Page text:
“Given that in the vast majority of cases - and certainly in the case of this complainant - any overpayment was the result of genuine mistake or misunderstanding, this was insensitive, excessive and deeply distressing for people who were suffering considerable financial hardship even with the benefit of the assistance provided under the scheme.
“The Board recommends that the threat of legal proceedings should have only been introduced as a last resort following a complete failure by the alleged overpayment to engage with the Department.”
Commenting on the Board’s findings, Ms Mayer said: “I am pleased and relieved that my complaint was correctly understood and upheld.
“The surprise reclaims, which were the responsibility of the previous Government, had a huge effect on the peace and mental wellbeing of many individuals who run small businesses and I wanted to speak up for them, as much as myself.
“We were left feeling like petty criminals, at a time when we were quietly trying to rebuild our livelihoods following the shock of our business closures during the lockdowns.
“It appeared to be difficult for those in office whose income was not affected by the pandemic, to understand the perspective of those whose business were shut down and had their income taken away."
She continued: “I was pleased to have the opportunity, during the hearing, to explain this perspective to the department in charge of administering the reclaims.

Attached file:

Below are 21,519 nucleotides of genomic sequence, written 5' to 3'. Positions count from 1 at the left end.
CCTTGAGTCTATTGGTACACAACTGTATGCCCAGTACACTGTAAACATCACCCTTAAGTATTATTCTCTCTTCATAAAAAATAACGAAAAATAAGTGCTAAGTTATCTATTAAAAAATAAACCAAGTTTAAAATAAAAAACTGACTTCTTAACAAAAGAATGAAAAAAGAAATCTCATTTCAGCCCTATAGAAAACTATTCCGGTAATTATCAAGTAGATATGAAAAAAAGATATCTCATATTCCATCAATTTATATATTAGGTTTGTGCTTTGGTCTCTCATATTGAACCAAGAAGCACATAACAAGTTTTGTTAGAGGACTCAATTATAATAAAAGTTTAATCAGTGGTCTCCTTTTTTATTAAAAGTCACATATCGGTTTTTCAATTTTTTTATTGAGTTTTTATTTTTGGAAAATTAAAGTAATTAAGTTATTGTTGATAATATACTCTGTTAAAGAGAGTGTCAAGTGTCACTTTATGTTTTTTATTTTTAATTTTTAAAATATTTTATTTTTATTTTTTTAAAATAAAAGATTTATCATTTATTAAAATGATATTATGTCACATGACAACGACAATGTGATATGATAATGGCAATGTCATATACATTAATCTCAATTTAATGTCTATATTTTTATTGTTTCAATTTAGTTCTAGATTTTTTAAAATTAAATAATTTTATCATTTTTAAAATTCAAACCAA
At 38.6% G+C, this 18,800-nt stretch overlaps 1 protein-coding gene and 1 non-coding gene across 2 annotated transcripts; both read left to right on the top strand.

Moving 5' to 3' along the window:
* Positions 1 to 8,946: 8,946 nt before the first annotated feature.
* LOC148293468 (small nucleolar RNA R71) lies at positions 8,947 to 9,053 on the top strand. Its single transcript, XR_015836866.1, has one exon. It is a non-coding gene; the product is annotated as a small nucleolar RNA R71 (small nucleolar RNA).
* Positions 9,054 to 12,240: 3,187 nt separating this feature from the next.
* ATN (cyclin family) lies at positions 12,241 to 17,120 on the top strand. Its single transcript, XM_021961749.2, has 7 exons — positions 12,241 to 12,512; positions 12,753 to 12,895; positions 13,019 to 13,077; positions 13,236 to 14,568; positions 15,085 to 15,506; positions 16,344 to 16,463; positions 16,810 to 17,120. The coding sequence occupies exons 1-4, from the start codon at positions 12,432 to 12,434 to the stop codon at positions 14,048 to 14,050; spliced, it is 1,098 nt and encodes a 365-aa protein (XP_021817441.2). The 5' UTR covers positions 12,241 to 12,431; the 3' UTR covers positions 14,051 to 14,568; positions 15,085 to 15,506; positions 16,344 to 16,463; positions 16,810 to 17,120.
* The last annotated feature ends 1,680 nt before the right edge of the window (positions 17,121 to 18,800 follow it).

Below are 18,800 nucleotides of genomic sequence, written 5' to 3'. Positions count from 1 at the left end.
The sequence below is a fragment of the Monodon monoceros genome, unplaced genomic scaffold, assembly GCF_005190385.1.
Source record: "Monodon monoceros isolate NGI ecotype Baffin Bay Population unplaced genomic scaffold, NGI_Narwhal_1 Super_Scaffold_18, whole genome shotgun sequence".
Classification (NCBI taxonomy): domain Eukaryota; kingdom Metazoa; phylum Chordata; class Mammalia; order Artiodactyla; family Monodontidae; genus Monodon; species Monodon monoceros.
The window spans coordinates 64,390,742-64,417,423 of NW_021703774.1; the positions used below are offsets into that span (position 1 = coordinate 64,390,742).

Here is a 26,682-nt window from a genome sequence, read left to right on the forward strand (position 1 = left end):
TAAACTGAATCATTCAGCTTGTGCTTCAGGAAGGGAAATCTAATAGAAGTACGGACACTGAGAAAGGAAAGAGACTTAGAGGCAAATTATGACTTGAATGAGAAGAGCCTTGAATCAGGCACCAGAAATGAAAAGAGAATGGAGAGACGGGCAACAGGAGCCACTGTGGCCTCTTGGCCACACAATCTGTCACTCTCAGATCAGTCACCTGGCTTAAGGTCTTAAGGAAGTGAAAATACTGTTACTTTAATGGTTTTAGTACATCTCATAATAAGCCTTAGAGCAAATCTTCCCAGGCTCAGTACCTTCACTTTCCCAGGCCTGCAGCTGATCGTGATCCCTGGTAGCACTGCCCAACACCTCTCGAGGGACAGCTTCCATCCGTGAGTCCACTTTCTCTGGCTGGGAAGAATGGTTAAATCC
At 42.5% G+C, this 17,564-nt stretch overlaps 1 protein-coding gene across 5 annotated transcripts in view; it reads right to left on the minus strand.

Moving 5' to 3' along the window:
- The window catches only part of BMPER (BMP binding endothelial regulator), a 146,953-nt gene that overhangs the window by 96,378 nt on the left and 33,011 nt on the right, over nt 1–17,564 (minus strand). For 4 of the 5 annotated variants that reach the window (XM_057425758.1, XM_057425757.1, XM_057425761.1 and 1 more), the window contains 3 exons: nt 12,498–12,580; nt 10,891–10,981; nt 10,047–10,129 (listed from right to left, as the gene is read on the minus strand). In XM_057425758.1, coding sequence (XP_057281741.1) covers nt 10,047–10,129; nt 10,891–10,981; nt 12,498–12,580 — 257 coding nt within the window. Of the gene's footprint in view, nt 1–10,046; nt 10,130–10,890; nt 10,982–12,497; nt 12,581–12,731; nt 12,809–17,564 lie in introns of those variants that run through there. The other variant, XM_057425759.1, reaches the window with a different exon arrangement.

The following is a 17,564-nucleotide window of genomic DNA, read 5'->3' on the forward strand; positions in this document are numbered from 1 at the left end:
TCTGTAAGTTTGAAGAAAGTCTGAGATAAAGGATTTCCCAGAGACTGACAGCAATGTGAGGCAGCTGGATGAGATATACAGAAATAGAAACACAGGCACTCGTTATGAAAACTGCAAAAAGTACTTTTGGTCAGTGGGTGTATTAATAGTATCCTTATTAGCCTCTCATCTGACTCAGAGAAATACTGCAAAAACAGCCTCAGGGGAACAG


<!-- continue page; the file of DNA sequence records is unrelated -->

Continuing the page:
"I hope the fact that the unclear Government communication has now been acknowledged will give some peace of mind to others who knew they followed the steps both as they had been instructed to understand it, and with the best intention at heart.”
Responding this afternoon, Assistant Chief Minister Constable Andy Jehan thanked the Complaints Board for its report.
"The Panel rightly recognises the speed and effectiveness of the support that the previous Government and officials put in place to make the Co-Funded Payroll Scheme (CFPS) a success during an emergency lockdown," he said.
"The Scheme was devised and implemented, by a small island jurisdiction with unprecedented pace, in response to a global pandemic.
"We are pleased to note the Panel's acknowledgment of the extensive efforts made to engage with a wide range of stakeholders, including consultation with trade representative bodies and organisations representing small and medium-sized enterprises, such as Jersey Business. This collaborative approach made sure that the Scheme considered the perspectives and needs of various stakeholders."
He continued: "This Government introduced a repayment appeal process because we recognised many people with repayment requirements had mistakenly claimed more than they were entitled to.
"With the benefit of hindsight, there is always more that could be done to ensure that all claimants had a complete understanding of the Scheme's rules. Though it is important to note that the circumstances of the lockdown made conventional user testing impossible and we must remember that 92% of claims were made successfully, indicating that the overwhelming majority of claimants understood the requirements of the Scheme.
"Reflecting on the panel's suggestion that ex gratia reductions should be made to the amount owed by the complainant in this case, we are acutely conscious of the need to balance the interests of those like the complainant and the interests of other business owners – some of whom may be direct competitors – who understood the rules and claimed as the Scheme intended.
"We will take the necessary time to carefully consider the findings of the report to ensure that similar schemes are implemented even more effectively going forward."
You can read the full States Complaints Board report here.